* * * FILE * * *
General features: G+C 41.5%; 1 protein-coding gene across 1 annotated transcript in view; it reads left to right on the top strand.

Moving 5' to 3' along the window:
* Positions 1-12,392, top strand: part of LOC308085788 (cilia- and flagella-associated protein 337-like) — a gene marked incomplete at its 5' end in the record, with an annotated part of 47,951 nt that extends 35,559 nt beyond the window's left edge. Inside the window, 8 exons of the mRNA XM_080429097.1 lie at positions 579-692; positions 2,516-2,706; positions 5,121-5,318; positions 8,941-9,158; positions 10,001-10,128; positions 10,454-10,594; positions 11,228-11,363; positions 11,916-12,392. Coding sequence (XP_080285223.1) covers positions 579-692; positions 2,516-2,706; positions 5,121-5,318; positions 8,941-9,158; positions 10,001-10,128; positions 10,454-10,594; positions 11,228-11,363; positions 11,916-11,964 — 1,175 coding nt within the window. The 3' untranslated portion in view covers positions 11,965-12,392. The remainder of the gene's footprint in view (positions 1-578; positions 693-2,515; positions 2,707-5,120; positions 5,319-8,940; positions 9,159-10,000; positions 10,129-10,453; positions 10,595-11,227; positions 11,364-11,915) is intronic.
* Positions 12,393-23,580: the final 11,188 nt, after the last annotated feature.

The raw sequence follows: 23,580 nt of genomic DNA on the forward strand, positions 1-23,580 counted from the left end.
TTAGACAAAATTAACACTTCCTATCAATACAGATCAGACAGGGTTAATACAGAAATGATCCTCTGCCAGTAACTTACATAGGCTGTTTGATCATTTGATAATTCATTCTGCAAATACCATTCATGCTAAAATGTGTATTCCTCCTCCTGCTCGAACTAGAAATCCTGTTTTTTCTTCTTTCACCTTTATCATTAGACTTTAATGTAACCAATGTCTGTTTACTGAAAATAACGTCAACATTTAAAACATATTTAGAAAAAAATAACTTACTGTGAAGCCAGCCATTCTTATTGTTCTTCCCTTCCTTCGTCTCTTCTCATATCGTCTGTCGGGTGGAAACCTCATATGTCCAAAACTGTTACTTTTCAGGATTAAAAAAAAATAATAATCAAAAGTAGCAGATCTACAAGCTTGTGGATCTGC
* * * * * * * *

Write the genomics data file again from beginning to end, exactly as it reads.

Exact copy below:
General features: G+C 41.5%; 1 protein-coding gene across 1 annotated transcript in view; it reads left to right on the top strand.

Moving 5' to 3' along the window:
* Positions 1-12,392, top strand: part of LOC308085788 (cilia- and flagella-associated protein 337-like) — a gene marked incomplete at its 5' end in the record, with an annotated part of 47,951 nt that extends 35,559 nt beyond the window's left edge. Inside the window, 8 exons of the mRNA XM_080429097.1 lie at positions 579-692; positions 2,516-2,706; positions 5,121-5,318; positions 8,941-9,158; positions 10,001-10,128; positions 10,454-10,594; positions 11,228-11,363; positions 11,916-12,392. Coding sequence (XP_080285223.1) covers positions 579-692; positions 2,516-2,706; positions 5,121-5,318; positions 8,941-9,158; positions 10,001-10,128; positions 10,454-10,594; positions 11,228-11,363; positions 11,916-11,964 — 1,175 coding nt within the window. The 3' untranslated portion in view covers positions 11,965-12,392. The remainder of the gene's footprint in view (positions 1-578; positions 693-2,515; positions 2,707-5,120; positions 5,319-8,940; positions 9,159-10,000; positions 10,129-10,453; positions 10,595-11,227; positions 11,364-11,915) is intronic.
* Positions 12,393-23,580: the final 11,188 nt, after the last annotated feature.

The raw sequence follows: 23,580 nt of genomic DNA on the forward strand, positions 1-23,580 counted from the left end.
TTAGACAAAATTAACACTTCCTATCAATACAGATCAGACAGGGTTAATACAGAAATGATCCTCTGCCAGTAACTTACATAGGCTGTTTGATCATTTGATAATTCATTCTGCAAATACCATTCATGCTAAAATGTGTATTCCTCCTCCTGCTCGAACTAGAAATCCTGTTTTTTCTTCTTTCACCTTTATCATTAGACTTTAATGTAACCAATGTCTGTTTACTGAAAATAACGTCAACATTTAAAACATATTTAGAAAAAAATAACTTACTGTGAAGCCAGCCATTCTTATTGTTCTTCCCTTCCTTCGTCTCTTCTCATATCGTCTGTCGGGTGGAAACCTCATATGTCCAAAACTGTTACTTTTCAGGATTAAAAAAAAATAATAATCAAAAGTAGCAGATCTACAAGCTTGTGGATCTGC